TOP are without a doubt one of the hottest acts out there at the moment, having recently won a Grammy for Best Pop Duo/Group Performance. The band is made up of just two members, with Tyler Joseph on lead vocals and Josh Dun on drums, and, together they create a unique blend of alternative rock, indie pop, and hip hop. Their most successful song Stressed Out (2014) perfectly encapsulates the struggles of moving from teenage life into adulthood, and can’t help but generate some childhood nostalgia from even the most hardened of folk. There can be no doubt that the future is bright for Twenty One Pilots.

# 2 – Panic! At the Disco

Panic! At the Disco Fueled By Ramen Bands

Photo: By Mintypeach (Own work) [Public domain], via Wikimedia Commons

It is not hyperbole to describe A Fever You Can’t Sweat Out (2007) as one of the most ambitious debut albums of recent times. P!ATD clearly had a very specific vision in mind whilst writing and composing this album. One which they effortlessly managed to achieve. The extraordinary fusion of pop punk, emo, and baroque elements work flawlessly together to create a genuinely revolutionary sound. The album is split into two parts, the first focusing on more dance and techno based tracks whilst the second is concerned with more traditional wind instruments.

Unfortunately, the band never really managed to capture the huge success of their debut, with follow-up Pretty. Odd. (2008) living up to its title, and subsequent albums lacking the magic which departed lyricist Ryan Ross brought to the table (though are by no means terrible). Still, the fact that a single album earned them second place on this list should give you some idea just how brilliant A Fever You Can’t Sweat Out is.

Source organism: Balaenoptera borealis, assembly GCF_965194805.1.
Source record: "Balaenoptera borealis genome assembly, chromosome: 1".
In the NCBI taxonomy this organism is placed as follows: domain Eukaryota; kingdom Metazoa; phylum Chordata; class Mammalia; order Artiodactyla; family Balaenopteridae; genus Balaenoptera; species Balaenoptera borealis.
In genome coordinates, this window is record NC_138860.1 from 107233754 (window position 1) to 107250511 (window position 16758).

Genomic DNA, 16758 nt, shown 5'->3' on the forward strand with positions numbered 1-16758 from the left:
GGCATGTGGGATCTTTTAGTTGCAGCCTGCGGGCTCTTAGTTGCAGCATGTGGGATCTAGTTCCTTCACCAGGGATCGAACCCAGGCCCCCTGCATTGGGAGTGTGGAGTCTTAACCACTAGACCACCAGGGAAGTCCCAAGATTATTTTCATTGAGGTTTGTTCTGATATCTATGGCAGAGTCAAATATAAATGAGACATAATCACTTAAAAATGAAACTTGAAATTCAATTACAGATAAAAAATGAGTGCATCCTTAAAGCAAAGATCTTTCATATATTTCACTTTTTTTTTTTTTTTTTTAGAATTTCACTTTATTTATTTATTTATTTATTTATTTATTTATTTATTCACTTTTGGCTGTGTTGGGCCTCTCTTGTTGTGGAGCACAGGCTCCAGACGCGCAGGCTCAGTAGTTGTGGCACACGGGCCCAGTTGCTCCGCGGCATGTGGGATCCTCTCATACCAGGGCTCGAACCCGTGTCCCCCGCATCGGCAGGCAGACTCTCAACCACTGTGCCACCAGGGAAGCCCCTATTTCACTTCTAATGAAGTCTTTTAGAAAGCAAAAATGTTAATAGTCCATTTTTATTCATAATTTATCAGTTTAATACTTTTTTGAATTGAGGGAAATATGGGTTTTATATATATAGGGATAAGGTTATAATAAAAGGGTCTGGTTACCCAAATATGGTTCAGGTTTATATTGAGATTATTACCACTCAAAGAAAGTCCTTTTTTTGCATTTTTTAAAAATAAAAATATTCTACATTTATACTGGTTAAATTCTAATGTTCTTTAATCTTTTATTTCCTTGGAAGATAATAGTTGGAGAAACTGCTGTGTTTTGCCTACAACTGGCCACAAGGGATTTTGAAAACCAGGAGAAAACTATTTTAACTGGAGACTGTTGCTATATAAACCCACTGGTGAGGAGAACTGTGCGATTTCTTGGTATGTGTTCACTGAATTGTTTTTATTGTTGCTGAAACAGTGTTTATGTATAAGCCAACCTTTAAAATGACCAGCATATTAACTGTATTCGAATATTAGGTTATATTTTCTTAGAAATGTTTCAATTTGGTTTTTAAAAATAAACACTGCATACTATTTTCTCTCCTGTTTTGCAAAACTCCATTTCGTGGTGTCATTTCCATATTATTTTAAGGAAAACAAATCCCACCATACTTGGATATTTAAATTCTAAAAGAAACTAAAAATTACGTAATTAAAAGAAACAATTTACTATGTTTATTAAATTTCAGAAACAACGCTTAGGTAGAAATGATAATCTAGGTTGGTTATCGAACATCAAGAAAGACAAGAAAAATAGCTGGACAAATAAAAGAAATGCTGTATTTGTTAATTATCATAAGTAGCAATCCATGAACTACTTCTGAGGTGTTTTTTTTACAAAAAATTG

# 1 – Fall Out Boy

Fueled By Ramen Bands Fall Out Boy

Photo: By Drew de F Fawkes (Fall Out Boy, Islington Assembly Hall, London) [CC BY 2.0 (], via Wikimedia Commons

It seems only right that the band most associated with Fueled By Ramen Bands turns out be the top one on this list. In fact, Fall Out Boy’s bassist Pete Wentz even went as far as to found an imprint of the label, called Decaydance (now known as DCD2). Along with Panic! at the Disco, these godfathers of 00’s punk rock are responsible for much of the label’s early success, with their breakthrough album From Under the Cork Tree being a phenomenal smash for all involved.

The band’s follow-up album Infinity on High cemented their place in the annals of rock history, with lead single This Ain’t a Scene, It’s an Arms Race (a reflection on the band’s fame) charting well all over the world. The next album Folie á Deux was a comparatively low point for the band, so it was no surprise when they announced a hiatus in 2010.

Thankfully, in 2013 the band reformed and managed to surprise naysayers by releasing some of the best and most successful songs of their career. My Songs Know What You Did in the Dark and Centuries took the band’s trademark sing-a-long choruses, and turned them up to 11. It’s really heartening to know that a band whose naysayers believe they peaked back in ’05 can still surprise their fans.

Although most of the band’s albums were not released through FBR, Wentz’s association with the label has, without a doubt, been key to its success, and as such, they absolutely deserve their place at the top of this list.

Top 10 Fueled By Ramen Bands

Written by Ollie Dean